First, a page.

Motivate Through Recognition

Recognition is fundamental in terms of motivating people. Through recognition people become more confident, feel better informed, thrive on discretionary effort and as a result are more likely to stay with a business and right now businesses need to keep good people more than ever.

But how do you find things to recognise people with? The challenge, which has only been made more difficult in the hybrid world, is finding meaningful things to recognise them for. To assist in removing this difficulty leaders can invite an individual or group to provide them with information on what they are particularly proud of and why. Usually, leaders will only recognise what they see, observe or learn about from others – recognition then focuses on what the leader appreciates, not necessarily what the group or individual wants to be recognised for.

Often people want to be acknowledged for all the work they are doing that no one sees. The long hours, fielding difficult customer calls, navigating complex technical issues, moving mountains to meet deadlines and doing it all on top of their lives outside of work. Then there are the people on our teams that, no matter how much they accomplish or how much we recognise them, struggle to slow down long enough to enjoy and celebrate their progress. This often drives them to burnout. If we want help our people be conscious of progress and make sure our people feel recognised for the things we don’t see, getting them to reflect on what they have seen progress and sharing that with their leaders will help.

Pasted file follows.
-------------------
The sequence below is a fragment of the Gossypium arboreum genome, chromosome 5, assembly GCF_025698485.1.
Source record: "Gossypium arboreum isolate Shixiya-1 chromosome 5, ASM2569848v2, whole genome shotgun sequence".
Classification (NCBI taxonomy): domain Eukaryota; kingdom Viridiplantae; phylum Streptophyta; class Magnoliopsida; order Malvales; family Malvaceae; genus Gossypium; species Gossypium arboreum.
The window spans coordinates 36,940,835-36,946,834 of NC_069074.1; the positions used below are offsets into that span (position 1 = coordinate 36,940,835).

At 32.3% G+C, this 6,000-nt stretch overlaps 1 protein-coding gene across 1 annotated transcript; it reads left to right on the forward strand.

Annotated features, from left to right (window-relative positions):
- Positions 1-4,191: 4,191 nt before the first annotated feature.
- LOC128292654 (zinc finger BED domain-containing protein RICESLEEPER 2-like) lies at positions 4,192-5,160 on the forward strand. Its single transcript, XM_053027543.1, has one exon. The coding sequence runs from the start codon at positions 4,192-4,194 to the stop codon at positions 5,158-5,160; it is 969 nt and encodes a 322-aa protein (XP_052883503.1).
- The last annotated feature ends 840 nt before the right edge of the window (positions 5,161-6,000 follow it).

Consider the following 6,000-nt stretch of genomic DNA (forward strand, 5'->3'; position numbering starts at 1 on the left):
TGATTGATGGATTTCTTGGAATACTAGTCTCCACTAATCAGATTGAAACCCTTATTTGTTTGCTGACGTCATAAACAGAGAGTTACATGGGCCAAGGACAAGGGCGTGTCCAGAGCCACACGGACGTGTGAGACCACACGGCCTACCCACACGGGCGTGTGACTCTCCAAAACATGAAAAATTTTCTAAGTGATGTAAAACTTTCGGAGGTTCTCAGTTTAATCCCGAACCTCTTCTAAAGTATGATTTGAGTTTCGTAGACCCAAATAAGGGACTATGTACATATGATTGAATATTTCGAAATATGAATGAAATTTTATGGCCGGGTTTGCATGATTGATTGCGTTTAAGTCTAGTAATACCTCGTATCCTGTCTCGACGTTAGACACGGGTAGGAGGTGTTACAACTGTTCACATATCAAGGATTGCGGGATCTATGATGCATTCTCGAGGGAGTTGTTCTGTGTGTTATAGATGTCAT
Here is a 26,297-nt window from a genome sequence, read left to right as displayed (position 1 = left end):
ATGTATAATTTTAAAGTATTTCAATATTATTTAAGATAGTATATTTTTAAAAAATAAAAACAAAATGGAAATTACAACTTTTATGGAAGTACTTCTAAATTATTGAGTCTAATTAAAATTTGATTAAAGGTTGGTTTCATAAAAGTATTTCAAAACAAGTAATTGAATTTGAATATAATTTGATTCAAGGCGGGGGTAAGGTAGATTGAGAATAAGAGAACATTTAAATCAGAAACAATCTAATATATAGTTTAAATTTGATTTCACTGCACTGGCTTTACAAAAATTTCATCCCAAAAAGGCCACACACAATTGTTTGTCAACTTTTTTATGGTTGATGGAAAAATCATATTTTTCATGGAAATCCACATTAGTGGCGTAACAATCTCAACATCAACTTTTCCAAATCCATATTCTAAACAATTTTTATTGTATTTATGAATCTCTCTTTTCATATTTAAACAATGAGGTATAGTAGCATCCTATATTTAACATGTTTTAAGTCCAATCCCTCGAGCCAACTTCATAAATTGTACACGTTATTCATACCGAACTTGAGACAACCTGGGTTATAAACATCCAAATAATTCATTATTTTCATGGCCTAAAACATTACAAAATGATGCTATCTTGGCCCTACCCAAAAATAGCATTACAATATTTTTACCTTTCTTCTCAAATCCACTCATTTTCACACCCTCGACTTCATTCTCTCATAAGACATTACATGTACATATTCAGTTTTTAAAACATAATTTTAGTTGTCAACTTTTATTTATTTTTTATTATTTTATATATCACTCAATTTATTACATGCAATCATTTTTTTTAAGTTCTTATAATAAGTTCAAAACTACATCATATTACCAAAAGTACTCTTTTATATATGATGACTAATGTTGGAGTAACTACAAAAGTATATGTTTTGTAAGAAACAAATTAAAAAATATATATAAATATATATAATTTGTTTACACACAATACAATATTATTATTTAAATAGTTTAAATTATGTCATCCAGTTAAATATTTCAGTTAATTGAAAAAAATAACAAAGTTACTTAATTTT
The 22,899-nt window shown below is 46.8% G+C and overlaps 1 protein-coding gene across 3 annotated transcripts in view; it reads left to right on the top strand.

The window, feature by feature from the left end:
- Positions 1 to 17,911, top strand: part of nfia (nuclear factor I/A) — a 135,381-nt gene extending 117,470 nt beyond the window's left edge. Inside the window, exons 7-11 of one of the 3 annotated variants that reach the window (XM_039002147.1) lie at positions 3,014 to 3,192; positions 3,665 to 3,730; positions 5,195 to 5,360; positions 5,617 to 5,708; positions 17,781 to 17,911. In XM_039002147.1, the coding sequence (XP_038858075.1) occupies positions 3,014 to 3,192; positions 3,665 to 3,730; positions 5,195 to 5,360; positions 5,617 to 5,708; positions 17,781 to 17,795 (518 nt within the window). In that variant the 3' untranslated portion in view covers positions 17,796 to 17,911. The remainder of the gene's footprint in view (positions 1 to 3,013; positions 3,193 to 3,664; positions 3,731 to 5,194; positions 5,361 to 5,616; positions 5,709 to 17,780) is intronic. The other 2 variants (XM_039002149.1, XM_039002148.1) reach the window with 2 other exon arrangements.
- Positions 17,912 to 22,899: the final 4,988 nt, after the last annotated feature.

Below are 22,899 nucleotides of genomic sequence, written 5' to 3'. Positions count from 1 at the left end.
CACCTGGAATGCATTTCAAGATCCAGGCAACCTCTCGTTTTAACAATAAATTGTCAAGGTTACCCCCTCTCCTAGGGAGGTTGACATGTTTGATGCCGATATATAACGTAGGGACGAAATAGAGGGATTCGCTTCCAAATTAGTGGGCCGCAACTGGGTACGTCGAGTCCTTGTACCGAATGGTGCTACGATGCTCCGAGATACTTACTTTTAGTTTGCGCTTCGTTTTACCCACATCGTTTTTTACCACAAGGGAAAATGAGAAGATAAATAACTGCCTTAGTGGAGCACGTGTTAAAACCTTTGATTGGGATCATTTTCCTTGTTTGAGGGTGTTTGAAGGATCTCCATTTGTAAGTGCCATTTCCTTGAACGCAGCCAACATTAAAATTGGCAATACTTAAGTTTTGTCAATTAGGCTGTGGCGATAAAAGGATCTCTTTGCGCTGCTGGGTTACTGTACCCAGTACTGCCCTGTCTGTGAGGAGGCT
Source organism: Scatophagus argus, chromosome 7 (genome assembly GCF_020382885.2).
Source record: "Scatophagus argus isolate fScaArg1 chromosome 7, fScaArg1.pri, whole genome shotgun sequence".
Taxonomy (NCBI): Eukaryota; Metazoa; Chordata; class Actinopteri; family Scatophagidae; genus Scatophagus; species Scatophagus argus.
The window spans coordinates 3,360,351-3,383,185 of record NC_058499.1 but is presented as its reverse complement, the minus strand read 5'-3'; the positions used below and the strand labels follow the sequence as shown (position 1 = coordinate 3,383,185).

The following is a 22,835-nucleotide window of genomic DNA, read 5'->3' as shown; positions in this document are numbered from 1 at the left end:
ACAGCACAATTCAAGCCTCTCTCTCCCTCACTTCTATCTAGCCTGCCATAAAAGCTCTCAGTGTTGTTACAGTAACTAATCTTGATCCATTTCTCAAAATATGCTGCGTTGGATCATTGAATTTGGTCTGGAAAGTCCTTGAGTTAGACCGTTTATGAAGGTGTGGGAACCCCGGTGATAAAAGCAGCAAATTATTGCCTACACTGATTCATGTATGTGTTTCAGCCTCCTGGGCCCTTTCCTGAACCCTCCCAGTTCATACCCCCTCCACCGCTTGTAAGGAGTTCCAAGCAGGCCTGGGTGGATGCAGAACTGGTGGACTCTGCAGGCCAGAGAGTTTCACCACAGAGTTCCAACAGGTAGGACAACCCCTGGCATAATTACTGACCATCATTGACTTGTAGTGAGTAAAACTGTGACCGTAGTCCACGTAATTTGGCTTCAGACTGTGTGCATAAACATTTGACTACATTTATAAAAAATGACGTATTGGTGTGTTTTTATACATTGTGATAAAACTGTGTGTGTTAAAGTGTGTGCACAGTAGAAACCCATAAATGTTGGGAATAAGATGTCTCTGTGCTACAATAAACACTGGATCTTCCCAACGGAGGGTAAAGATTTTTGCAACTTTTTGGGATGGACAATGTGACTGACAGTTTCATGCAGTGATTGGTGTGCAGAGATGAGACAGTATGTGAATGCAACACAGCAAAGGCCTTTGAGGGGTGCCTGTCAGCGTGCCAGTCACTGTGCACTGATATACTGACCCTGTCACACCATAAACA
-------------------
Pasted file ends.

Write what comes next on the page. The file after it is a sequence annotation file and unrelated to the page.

But how can this be achieved practically?

By following the three key steps below you, the leader, get a view on what matters most to another person while at the same time helping employees appreciate their own progress and accomplishments. When employees stop and reflect on their own achievements, how they’ve tackled challenges, and how they’ve made progress, it improves their engagement. Reflecting on even small wins can motivate employees to get more done. Here are the key steps:

Give your employees the opportunity to share what they are proud of and why. This doesn’t need to happen as a separate, focused meeting. During your regular one-to-ones, or even when you bump into each other in the office, you could ask them a simple question – like these examples:

  • We haven’t spoken in a while, what have you been working on recently that you are proud of?
  • What are you working on that’s exciting you?
  • What has been the hardest part of your job lately and how have you been navigating it?

The first time you try this with your employee, don’t be surprised if they look concerned or suspicious of why you are asking. They may be thinking, “Did you just attend leadership training or something?” But here’s a way to mitigate those reactions. You could preface your question by saying, “I recently read an article that explained how we often don’t see most of the work our people do every day and it got me thinking that I would love to learn more about what you’re proud of that I don’t see.”